There is a certain genus of cricketers – an elite of the elite – who are not only supreme at their skill but somehow seem to embody it altogether. Shane Warne wasn’t just leg spin’s greatest exponent; to bowling, he somehow brought the full force of his vibrant personality. Wasim Akram wasn’t merely the left-arm pace bowler supreme, but an encyclopedist of the craft, the master of all its aspects and dimensions.
Bishan Singh Bedi formed part of this club. He was left-arm slow bowling. He was its greatest champion and its most joyous ambassador. He bowled it on the field; he bowled it in his head; he bowled it into eternity. Once you saw him, he became the benchmark, the reference point for all other practitioners. He wakened you to its possibilities, and once wakened you never forgot them. More than 40 years have elapsed since he bowled, but he led me on to other favourites like Ravi Shastri, Daniel Vettori and Rangana Herath, and I fancy I still see him when I watch Ravi Jadeja, or Mitchell Santner. He also brought a unique spirit to cricket – an expansiveness and chivalry. He bowled to deceive but, frank and big-hearted, was the least deceptive of men. To face him must have been like having your pocket picked then being given your wallet back.
Three times did Bishan tour Australia: as a young man in 1967-68, as a colourful guest in the Rest of the World XI in 1971-2, and as captain and guru in 1977-78. On that last trip, Indian brought their fabled four spinners, as complete an ensemble as has equipped any team: not just their skipper but gnomic Prasanna, crafty Venkat, and Chandra, sui generis. We tend to remember that Chandra took 12 on a dark, pebbly pitch at the MCG, but Bishan also took 12…in Perth…at the WACA. Can you credit it? The world’s slowest bowler on the world’s fastest pitch in the world’s breeziest ground. To a boy, as I was, this was a kind of revelation: how much subtlety and variety could be wrung from a physique that testified to an enjoyment of earthy pleasures, an approach so seemingly artless, and an arc like an angler’s cast. It was intensified by Bishan’s seeming indifference to the rest of cricket. He hoicked earthily; he treated fielding as a bit of a chore. But in an over of Bishan’s, he made the world stand still, almost on tip-toe. The ball took so long in its path, time enough for thoughts to rush through a batter’s head; yet it was almost always a cardinal error to commit too soon.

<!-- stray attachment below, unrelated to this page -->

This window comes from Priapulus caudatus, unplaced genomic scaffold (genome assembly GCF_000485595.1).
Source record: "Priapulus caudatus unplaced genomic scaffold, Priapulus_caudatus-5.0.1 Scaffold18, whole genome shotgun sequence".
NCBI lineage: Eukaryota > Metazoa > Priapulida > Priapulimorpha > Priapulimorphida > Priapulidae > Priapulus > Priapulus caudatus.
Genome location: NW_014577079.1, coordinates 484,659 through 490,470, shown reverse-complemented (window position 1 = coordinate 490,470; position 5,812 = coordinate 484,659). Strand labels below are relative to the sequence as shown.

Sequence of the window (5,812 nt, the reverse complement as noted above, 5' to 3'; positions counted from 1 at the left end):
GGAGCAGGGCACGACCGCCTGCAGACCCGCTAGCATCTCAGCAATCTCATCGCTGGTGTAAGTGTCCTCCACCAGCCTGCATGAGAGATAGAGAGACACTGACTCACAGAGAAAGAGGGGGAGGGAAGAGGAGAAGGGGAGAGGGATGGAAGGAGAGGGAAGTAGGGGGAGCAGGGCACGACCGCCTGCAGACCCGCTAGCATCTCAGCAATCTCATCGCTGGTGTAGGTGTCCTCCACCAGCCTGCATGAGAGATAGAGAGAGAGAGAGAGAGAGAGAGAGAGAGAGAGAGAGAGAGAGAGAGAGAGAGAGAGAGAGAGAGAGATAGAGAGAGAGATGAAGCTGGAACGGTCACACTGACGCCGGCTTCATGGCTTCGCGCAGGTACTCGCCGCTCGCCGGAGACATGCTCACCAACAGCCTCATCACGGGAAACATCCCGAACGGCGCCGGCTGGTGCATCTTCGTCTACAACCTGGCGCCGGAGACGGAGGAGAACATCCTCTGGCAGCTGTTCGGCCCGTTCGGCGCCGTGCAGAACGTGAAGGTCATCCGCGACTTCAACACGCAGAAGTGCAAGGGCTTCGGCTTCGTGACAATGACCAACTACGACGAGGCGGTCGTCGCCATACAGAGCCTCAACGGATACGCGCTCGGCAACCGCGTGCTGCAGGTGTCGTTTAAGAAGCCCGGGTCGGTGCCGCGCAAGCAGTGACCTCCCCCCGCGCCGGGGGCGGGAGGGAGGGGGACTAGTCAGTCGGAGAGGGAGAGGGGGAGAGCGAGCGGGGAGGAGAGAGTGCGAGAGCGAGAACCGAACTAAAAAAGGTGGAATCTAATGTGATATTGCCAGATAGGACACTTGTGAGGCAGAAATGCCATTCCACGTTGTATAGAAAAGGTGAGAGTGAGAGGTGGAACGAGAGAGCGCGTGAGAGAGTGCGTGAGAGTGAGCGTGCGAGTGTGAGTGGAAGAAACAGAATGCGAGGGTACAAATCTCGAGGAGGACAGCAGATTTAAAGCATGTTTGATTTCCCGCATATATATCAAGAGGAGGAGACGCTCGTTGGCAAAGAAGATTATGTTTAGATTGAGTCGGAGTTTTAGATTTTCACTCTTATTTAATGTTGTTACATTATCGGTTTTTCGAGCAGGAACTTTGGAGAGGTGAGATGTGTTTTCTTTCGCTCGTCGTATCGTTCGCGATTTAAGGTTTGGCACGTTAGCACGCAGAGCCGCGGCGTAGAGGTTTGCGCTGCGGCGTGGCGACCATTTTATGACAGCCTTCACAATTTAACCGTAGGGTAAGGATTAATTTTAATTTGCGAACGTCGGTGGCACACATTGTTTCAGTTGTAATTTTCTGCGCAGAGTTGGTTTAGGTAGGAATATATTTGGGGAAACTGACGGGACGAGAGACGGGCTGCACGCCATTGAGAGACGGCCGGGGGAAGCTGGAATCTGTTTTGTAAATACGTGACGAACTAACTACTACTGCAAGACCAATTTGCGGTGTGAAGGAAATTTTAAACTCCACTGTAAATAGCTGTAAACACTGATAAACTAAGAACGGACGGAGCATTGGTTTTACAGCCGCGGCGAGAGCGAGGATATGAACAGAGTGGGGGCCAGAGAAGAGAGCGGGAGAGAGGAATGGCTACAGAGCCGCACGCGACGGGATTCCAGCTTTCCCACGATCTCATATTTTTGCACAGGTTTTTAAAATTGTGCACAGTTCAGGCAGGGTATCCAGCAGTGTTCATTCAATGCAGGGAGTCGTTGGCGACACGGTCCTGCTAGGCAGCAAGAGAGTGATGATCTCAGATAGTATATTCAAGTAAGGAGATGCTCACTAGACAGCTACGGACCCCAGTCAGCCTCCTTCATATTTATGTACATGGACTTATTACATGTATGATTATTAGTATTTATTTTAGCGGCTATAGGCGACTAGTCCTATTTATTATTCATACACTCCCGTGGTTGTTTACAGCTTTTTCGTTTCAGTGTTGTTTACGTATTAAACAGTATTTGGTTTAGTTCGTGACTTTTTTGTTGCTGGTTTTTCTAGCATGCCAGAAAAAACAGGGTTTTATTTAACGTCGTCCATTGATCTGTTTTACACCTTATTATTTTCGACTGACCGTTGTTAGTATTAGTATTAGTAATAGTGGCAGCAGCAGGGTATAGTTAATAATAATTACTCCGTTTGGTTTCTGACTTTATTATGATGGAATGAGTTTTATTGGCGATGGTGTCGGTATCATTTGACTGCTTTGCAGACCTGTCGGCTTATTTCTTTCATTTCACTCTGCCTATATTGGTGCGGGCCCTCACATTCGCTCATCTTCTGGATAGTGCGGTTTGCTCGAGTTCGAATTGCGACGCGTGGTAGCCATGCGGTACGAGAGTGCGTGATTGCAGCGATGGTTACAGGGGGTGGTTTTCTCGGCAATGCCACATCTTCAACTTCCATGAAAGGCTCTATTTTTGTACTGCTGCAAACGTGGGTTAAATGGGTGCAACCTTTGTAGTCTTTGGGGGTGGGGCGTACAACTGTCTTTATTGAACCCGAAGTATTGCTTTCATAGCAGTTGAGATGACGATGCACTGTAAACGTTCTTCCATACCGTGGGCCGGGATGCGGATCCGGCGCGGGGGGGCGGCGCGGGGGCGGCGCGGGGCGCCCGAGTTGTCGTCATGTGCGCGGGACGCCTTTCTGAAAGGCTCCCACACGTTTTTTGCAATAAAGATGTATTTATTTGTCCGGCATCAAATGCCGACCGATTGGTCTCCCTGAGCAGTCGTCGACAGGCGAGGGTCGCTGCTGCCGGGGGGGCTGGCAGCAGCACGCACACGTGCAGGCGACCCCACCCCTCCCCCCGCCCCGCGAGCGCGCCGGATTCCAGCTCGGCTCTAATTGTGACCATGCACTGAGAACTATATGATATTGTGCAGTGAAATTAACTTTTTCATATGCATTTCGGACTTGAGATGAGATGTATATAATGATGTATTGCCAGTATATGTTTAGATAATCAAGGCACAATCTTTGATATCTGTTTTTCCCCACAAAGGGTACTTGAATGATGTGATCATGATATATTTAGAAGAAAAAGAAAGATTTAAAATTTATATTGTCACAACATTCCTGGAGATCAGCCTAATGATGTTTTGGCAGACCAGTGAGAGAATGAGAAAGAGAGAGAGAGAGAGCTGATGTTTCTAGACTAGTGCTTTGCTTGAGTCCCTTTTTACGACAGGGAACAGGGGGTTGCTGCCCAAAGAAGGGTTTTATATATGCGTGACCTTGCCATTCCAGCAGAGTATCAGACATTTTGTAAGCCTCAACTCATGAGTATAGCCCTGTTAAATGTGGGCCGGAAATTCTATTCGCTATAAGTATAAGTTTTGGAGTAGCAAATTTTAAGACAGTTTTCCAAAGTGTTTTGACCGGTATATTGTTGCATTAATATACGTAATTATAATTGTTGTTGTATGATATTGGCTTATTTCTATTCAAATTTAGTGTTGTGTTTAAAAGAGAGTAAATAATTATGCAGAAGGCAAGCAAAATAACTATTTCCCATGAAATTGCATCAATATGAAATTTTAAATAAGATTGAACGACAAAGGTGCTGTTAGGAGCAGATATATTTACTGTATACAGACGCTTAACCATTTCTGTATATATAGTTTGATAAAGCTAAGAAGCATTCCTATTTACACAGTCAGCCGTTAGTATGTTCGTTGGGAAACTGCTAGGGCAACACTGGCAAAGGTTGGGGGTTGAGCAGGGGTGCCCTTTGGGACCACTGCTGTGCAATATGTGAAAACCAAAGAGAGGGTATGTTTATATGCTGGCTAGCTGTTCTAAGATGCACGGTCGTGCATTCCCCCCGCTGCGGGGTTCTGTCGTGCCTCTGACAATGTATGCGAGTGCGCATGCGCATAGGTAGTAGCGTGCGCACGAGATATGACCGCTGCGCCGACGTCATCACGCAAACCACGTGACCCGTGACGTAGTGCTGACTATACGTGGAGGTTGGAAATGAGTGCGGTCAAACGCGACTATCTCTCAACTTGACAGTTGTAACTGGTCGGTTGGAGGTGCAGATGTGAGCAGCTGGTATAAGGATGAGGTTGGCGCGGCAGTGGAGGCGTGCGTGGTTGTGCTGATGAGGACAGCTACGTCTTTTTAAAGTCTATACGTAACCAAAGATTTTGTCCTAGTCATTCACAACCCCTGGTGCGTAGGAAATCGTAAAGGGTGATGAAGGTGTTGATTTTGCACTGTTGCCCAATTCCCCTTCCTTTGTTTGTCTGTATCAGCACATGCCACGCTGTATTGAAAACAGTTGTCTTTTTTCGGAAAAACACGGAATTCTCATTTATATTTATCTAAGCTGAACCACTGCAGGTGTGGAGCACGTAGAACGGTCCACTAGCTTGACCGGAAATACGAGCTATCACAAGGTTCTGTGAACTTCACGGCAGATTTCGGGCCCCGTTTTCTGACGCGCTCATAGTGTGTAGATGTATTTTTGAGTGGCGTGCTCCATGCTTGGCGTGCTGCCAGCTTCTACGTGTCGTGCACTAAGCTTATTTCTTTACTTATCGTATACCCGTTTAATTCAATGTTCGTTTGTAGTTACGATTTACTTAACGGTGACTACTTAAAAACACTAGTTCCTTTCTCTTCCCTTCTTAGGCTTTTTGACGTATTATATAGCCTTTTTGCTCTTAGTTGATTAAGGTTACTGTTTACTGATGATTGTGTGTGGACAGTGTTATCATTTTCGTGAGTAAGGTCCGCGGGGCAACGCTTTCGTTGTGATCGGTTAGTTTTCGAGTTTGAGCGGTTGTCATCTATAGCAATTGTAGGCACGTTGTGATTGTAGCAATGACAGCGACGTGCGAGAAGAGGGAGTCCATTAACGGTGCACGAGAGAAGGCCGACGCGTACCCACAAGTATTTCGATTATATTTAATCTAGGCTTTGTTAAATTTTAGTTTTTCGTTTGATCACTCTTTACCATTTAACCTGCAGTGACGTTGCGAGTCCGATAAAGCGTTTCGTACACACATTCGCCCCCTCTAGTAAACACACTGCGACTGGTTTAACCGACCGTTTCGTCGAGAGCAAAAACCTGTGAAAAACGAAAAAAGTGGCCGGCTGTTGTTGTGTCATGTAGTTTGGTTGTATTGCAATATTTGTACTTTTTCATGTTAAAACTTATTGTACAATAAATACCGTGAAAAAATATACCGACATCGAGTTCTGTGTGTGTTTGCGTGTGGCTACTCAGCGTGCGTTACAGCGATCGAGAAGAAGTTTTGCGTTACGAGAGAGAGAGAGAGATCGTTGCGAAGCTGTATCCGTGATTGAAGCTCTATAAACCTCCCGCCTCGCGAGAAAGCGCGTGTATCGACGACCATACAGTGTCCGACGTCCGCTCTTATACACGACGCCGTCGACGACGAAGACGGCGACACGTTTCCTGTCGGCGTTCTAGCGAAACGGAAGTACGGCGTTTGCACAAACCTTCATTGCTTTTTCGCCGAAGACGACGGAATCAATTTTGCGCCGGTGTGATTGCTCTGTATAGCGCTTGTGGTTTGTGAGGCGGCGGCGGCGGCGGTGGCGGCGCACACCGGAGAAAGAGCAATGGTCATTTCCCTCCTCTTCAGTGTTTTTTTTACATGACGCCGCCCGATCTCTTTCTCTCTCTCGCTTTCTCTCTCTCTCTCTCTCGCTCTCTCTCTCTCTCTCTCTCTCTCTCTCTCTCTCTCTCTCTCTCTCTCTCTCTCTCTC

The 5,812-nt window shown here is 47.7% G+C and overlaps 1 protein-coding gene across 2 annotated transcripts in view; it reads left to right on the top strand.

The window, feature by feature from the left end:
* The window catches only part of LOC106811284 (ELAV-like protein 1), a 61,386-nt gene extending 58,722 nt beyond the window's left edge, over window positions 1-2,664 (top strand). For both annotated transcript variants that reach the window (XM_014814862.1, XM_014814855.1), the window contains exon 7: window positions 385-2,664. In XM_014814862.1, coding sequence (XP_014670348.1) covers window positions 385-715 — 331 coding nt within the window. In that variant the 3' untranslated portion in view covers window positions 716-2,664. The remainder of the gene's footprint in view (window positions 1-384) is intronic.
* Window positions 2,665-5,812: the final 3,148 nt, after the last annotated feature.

Beaten in two squeakers, India just lost that series – imagine had they pulled it off, more than 40 years before Virat Kohli’s men of 2018-19. Remarkably, perhaps, I suspect that few Australians would have begrudged them. More powerful teams have visited our shores, but none so completely charming: valiant Mohinder, soulful Vishwanath, suave Vengsarkar, loveable Kirmani. It is incredible to think how long they stayed, all summer, and how far they travelled, through Mt Gambier. They came to my home town, a white bread industrial city called Geelong, where they trussed up the local XI. They felt like part of us, fascinating house guests, whom you’d have been happy to stay forever. Who of us in Australia had ever seen a patka before, such as those Bishan coiled around his head? Mind you, he could have bowled in a trilby and been just as entrancing.
It’s no fluke, I think, that Bishan is the subject of some of cricket’s best photographs. There was a feeling of a mystery to be unlocked, if you could just stop time long enough to study closely. There’s Ken Kelly’s vivid close-up, with the signature detail of Bishan imparting to the ball with his right thumb a last unconscious nudge into his left hand. There’s Adrian Murrell’s study of him warming up, only the whites of his eyes visible, as though lost in tantric contemplation. There’s Patrick Eagar’s side-on snap at Lord’s which captures Bedi connected to the ground only by the outside of the toe of his left boot, like a hot air balloon straining at its moorings. Seeing an Eagar sequence of Bedi in a copy of MCC Masterclass so inspired another young Sikh, Monty Panesar, that he committed to a lifetime in the same genre.